Growing Up and Growing Old in Scotland: housing transitions and changing living arrangements for young and older adults, 1991-2011
Graham, E., Fiori, F. & Feng, Z. (2016) SLS Impact Case Study 2. 3 December 2015. [SLS]
Other information: There have been recent declines in residential mobility among both young and older adults in Scotland. More young adults lived with their parents and fewer older adults moved house during the 2000s compared with the 1990s. Although higher education remained an advantage, parental background became a more important influence on the likelihood of becoming a homeowner during the 2000s. Among older adults, changes in household size due to widowhood, divorce or children leaving home were the main triggers for moving to a smaller house.
With young adults staying in the parental home for longer and the increasing residential immobility of older adults whose children are living with them, changing intergenerational interdependencies could have important implications for Scotland’s housing market.
The findings have been disseminated to both academic and non-academic audiences. A workshop was held in June 2015, with invited participants including representatives from NRS, ONS and the Scottish Government.
Flexible ageing: new ways to measure the diverse experience of population ageing in Scotland, using the Scottish Longitudinal Study
Spijker, J. & MacInnes, J. (2015) SLS Impact Case Study 1. 5 November 2015. [SLS]
Other information: Although population has become a core policy concern, the debate is often flawed by poor definitions of ‘old age’. The Scottish Longitudinal Study was used to test a new measure of ageing, the Real Elderly Dependency Ratio (REDR) on various demographic groups. ‘Elderly’ was defined as those with remaining life expectancy of less than 15 years instead of 65+ and rather than taking those of working age as the population who sustains them, only actual workers were classed as such. By taking into account the changing patterns of employment and old-age mortality, results showed that the REDR defines the burden of an ageing population more accurately than existing measures. Following publication in the BMJ, the results were widely disseminated internationally. This led to opportunities to speak directly to both Westminster and Scottish Governments, think tanks and other public and third-sector organisations.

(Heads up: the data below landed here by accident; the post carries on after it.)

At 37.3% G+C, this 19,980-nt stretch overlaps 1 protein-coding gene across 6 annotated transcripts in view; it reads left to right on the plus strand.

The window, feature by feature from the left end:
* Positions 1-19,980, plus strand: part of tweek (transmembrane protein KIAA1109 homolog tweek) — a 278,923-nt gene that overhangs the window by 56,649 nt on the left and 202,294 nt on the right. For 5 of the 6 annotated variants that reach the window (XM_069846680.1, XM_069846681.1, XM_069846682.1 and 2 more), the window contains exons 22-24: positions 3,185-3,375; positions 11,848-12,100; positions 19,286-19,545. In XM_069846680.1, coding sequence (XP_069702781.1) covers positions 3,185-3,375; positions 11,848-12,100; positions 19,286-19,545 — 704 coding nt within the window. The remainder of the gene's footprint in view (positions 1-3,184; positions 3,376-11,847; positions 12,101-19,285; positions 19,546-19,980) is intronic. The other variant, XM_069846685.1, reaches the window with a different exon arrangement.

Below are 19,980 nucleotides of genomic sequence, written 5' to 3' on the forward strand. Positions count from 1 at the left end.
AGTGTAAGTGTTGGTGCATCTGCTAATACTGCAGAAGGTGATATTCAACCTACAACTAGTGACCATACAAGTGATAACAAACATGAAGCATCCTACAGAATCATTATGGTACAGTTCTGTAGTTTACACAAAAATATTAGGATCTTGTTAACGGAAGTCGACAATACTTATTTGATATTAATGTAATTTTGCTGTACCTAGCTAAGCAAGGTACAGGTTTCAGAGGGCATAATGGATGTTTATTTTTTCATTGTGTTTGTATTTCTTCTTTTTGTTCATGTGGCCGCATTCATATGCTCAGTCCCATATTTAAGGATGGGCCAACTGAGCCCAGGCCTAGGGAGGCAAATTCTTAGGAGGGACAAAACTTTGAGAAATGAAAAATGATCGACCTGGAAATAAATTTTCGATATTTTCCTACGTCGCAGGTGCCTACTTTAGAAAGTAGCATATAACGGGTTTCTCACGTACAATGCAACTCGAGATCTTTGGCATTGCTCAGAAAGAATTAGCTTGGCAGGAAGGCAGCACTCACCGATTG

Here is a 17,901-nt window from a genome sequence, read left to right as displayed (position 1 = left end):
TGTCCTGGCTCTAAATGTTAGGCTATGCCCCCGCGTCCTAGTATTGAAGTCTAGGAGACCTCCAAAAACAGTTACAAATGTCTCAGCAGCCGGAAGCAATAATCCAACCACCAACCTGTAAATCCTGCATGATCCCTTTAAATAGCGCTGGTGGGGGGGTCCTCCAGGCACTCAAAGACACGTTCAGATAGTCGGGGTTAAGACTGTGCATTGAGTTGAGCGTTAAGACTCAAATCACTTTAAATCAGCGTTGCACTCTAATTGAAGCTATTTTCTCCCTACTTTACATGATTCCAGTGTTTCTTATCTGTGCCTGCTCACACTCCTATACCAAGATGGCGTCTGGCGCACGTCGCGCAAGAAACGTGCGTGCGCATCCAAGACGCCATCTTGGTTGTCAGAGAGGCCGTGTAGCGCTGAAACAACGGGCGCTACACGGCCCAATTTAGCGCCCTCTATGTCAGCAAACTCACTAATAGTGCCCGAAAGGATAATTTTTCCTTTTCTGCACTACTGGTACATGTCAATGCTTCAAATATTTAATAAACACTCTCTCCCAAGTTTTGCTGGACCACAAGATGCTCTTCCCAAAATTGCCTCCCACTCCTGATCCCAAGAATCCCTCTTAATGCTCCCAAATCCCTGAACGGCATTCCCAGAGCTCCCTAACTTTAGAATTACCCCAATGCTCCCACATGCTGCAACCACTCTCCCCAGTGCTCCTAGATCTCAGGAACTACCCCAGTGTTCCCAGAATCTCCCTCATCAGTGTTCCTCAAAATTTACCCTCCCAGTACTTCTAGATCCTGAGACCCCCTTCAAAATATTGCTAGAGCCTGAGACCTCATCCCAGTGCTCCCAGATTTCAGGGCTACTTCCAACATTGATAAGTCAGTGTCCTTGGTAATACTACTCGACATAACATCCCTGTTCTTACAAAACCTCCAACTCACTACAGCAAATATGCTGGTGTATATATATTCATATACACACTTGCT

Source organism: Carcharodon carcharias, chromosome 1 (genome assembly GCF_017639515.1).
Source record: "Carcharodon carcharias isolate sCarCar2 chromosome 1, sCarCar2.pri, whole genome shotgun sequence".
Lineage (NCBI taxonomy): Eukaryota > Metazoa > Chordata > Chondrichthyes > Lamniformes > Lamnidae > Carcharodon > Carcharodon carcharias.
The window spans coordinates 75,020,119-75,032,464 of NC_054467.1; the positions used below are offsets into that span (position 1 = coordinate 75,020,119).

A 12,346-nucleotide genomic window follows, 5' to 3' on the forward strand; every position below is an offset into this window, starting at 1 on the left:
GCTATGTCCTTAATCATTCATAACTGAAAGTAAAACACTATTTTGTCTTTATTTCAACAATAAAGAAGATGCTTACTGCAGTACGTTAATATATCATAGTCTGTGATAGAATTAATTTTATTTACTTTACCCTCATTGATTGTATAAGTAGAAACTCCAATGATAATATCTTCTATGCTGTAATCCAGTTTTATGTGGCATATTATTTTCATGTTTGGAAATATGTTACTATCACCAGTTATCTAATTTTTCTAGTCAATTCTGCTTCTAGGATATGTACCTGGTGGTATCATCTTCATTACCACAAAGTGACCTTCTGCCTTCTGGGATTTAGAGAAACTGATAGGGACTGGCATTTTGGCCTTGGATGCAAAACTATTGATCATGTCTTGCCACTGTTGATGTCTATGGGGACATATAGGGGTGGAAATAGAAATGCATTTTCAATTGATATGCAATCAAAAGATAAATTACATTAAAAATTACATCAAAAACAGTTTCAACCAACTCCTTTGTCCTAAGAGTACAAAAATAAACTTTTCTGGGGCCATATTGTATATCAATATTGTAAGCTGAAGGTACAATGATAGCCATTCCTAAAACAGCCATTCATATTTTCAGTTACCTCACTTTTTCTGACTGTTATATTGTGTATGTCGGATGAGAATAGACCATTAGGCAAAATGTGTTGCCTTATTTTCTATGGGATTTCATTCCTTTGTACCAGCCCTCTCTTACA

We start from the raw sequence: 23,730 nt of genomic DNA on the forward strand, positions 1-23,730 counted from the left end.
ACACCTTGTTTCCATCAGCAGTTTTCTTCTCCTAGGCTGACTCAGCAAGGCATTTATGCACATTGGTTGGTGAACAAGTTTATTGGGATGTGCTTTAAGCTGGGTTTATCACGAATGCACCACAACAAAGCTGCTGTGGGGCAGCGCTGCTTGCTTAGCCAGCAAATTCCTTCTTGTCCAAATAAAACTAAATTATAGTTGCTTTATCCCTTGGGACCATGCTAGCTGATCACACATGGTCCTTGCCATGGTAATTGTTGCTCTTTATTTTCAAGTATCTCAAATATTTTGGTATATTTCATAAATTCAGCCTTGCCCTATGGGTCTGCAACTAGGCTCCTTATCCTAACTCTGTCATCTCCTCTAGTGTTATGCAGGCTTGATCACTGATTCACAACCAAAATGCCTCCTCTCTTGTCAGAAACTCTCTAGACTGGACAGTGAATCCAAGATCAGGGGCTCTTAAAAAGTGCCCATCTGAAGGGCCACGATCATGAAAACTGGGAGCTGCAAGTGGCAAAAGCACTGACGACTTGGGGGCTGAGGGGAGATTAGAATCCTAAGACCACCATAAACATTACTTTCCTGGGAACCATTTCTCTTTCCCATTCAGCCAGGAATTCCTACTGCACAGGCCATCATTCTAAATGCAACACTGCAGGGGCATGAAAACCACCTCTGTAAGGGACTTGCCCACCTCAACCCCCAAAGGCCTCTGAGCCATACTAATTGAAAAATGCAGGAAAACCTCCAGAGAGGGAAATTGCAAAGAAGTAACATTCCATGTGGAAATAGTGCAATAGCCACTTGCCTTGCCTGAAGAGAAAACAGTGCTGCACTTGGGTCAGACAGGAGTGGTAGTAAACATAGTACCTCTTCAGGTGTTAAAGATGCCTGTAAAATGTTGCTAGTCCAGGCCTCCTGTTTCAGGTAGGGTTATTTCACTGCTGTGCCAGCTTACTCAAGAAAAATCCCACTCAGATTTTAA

Tenure Change in Scotland: a comparison between 1991-2001 and 2001-2006 – Jan Freeke (SLS Project 2007_009)
Cox, F. & Freeke, J. (2013) CALLS Hub Impact Case Study 1. [SLS][CALLS]
Other information: Towards the end of the last decade, Councils in the Glasgow conurbation faced a new situation, as the rate of housing tenure change had changed considerably since around 2000. Glasgow City Council undertook a review of social tenure change over the period 1991-2006 as a basis for understanding these changes and predicting likely future patterns. Data from the Scottish Longitudinal Study and from the Scottish Household Survey enabled their researchers to explore the effects of demographics on tenure flows, and revealed the effects of affordability on the flow from social renting to owner occupation, particularly for young people and those in social rented housing. These results fed into the research evidence base for key local strategic housing policies for Glasgow and the Clyde Valley.